Ω is regularization component which controls simplicity and overfitting

The loss function (L) which needs to be optimized can be Root Mean Squared Error for regression, Logloss for binary classification, or mlogloss for multi-class classification.

The regularization component (Ω) is dependent on the number of leaves and the prediction score assigned to the leaves in the tree ensemble model.

It is called gradient boosting because it uses a gradient descent algorithm to minimize the loss when adding new models. The Gradient boosting algorithm supports both regression and classification predictive modeling problems.

Sample XGBoost model:

We will use the “xgboost” R package to create a sample XGBoost model. You can refer to the documentation of the “xgboost” package here.

Install and load the xgboost library –

We install the xgboost library using the install.packages function. To load this package we use the library function. We also load other relevant packages required to run the code.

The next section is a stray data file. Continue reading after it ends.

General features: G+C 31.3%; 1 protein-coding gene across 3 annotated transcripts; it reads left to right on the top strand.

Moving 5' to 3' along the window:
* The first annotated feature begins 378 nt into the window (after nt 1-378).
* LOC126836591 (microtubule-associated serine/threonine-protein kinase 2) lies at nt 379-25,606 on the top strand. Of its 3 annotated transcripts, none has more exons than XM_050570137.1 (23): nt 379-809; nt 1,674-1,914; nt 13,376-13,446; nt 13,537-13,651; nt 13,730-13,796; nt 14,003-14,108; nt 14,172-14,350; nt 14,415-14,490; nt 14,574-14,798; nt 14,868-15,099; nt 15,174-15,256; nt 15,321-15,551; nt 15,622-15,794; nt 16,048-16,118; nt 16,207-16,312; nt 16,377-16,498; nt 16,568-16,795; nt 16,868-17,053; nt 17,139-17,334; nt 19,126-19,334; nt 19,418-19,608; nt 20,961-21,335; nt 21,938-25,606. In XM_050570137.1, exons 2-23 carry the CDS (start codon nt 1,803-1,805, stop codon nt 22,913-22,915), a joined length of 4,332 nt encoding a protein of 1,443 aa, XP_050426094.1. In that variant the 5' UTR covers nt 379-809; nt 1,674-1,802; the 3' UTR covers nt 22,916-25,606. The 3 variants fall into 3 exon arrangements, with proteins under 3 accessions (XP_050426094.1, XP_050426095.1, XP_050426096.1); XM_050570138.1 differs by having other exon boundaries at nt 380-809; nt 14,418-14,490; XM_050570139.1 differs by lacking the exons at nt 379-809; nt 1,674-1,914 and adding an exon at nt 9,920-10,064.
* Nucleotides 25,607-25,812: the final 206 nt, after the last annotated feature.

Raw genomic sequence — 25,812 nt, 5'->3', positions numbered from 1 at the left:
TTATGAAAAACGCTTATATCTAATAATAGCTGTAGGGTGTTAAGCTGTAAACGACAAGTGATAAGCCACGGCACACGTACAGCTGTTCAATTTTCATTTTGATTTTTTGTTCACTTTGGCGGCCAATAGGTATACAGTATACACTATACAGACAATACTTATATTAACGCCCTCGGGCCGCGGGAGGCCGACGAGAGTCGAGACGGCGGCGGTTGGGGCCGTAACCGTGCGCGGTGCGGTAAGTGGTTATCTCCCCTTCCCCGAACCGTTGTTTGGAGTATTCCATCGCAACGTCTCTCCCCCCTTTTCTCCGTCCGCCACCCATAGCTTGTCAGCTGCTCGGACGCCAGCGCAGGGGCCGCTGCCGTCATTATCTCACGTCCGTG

# Load the relevant libraries
library(quantmod); library(TTR); library(xgboost);


Create the input features and target variable – We take the 5-year OHLC and volume data of a stock and compute the technical indicators (input features) using this dataset. The indicators computed include Relative Strength Index (RSI), Average Directional Index (ADX), and Parabolic SAR (SAR). We create a lag in the computed indicators to avoid the look-ahead bias. This gives us our input features for building the XGBoost model. Since this is a sample model, we have included only a few indicators to build our set of input features.

# Read the stock data 
symbol = "ACC"
fileName = paste(getwd(),"/",symbol,".csv",sep="") ; 
df =
colnames(df) = c("Date","Time","Close","High", "Low", "Open","Volume")

# Define the technical indicators to build the model 
rsi = RSI(df$Close, n=14, maType="WMA")
adx = data.frame(ADX(df[,c("High","Low","Close")]))
sar = SAR(df[,c("High","Low")], accel = c(0.02, 0.2))
trend = df$Close - sar